Frederick Winterbourne meets Daisy in Vevey, Switzerland and is instantly intrigued by her and her fresh nature. He is protective of Daisy and sees that she is breaking unspoken social rules. Frederick thinks that Daisy blunders innocently and without awareness, and it never occurs to him that she is deliberately being rebellious in refusing to conform to the norms of society.

Winterbourne pursues Daisy, but when his aunt refuses to meet her, Daisy realizes that his family does not consider her to be a social equal. Before Winterbourne leaves Vevey for Geneva, he agrees to meet Daisy in Rome later that year.

When he arrives in Rome, Daisy is being gossiped about by those who think she is being too familiar with Italian men. In particular, Daisy is involved with a man named Giovanelli, and she refuses to tell Winterbourne if she is engaged to him or not. Daisy is gradually excluded by other Americans because of her behavior. One night, Winterbourne sees Daisy with Giovanelli at the Colosseum, and he is angry with Giovanelli for taking her there because of the risk of catching Roman fever.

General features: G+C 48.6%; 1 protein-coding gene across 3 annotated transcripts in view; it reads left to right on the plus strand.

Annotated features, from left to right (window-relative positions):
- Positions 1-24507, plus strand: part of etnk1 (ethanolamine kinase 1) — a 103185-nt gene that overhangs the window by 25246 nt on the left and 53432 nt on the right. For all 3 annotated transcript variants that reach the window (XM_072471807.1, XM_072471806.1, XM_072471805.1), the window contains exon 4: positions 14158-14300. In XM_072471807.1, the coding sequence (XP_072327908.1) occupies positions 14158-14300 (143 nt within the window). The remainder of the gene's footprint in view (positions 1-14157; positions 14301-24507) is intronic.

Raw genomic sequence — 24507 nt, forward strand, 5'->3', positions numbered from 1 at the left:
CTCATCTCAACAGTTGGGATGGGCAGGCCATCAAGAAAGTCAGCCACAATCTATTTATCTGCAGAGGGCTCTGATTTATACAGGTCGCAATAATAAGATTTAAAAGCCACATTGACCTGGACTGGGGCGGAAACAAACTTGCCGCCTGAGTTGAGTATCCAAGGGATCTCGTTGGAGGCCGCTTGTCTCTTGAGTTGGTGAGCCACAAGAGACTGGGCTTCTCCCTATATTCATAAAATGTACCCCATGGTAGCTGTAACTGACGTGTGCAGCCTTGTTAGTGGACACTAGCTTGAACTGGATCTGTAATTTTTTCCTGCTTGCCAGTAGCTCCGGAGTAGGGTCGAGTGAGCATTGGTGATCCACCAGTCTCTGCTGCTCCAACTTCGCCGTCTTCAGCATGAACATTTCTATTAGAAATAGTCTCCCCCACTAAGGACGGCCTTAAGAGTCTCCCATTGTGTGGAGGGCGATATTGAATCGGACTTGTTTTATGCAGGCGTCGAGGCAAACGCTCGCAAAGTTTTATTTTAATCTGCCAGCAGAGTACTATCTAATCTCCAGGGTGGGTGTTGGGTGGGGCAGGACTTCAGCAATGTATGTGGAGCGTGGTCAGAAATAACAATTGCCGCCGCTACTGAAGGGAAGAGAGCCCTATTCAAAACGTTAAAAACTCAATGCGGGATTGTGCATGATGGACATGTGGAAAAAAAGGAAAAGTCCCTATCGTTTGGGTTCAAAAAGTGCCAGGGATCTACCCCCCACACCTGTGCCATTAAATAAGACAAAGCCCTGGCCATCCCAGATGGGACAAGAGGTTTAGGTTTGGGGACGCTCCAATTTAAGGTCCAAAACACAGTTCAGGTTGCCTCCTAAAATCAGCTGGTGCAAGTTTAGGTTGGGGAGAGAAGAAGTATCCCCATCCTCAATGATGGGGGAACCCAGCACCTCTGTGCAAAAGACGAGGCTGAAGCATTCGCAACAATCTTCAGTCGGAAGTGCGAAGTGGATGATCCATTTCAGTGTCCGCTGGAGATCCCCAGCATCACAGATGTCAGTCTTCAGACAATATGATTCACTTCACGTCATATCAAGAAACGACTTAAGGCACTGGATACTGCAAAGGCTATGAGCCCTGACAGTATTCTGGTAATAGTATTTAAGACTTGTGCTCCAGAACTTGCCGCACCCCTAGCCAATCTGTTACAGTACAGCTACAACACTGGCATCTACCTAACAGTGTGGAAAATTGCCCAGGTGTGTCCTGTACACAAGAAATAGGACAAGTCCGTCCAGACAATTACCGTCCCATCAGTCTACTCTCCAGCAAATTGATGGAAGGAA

Sadly, soon after, Daisy contracts Roman fever and dies. After her death, Winterbourne belatedly receives a letter from Daisy. In her letter, she explains that she was never engaged and that she remembered their time together in Geneva fondly.

Henry James wrote this novella in third person, leaving the reader without a complete understanding of Daisy. The reader’s view of Daisy is mainly filtered through Winterbourne’s perspective. Is Daisy ignorantly blundering, or is she purposefully striving for freedom?

In spite of seeming to understand Daisy’s letter and her need for respect, Winterbourne returns to his old ways at the story’s end. He is apparently unaffected by Daisy’s presence in his life. Meanwhile, the reader is left wondering whether Winterbourne understood Daisy at all.

Related Review:
The Aspern Papers by Henry James
The Turn of the Screw by Henry James

Purchase and read books by Henry James:

Daisy Miller by Henry James The Turn of the Screw by Henry James The Golden Bowl by Henry James The Portrait of a Lady by Henry James


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Tuesday, October 21, 2003

The Pearl by John Steinbeck

The Pearl by John Steinbeck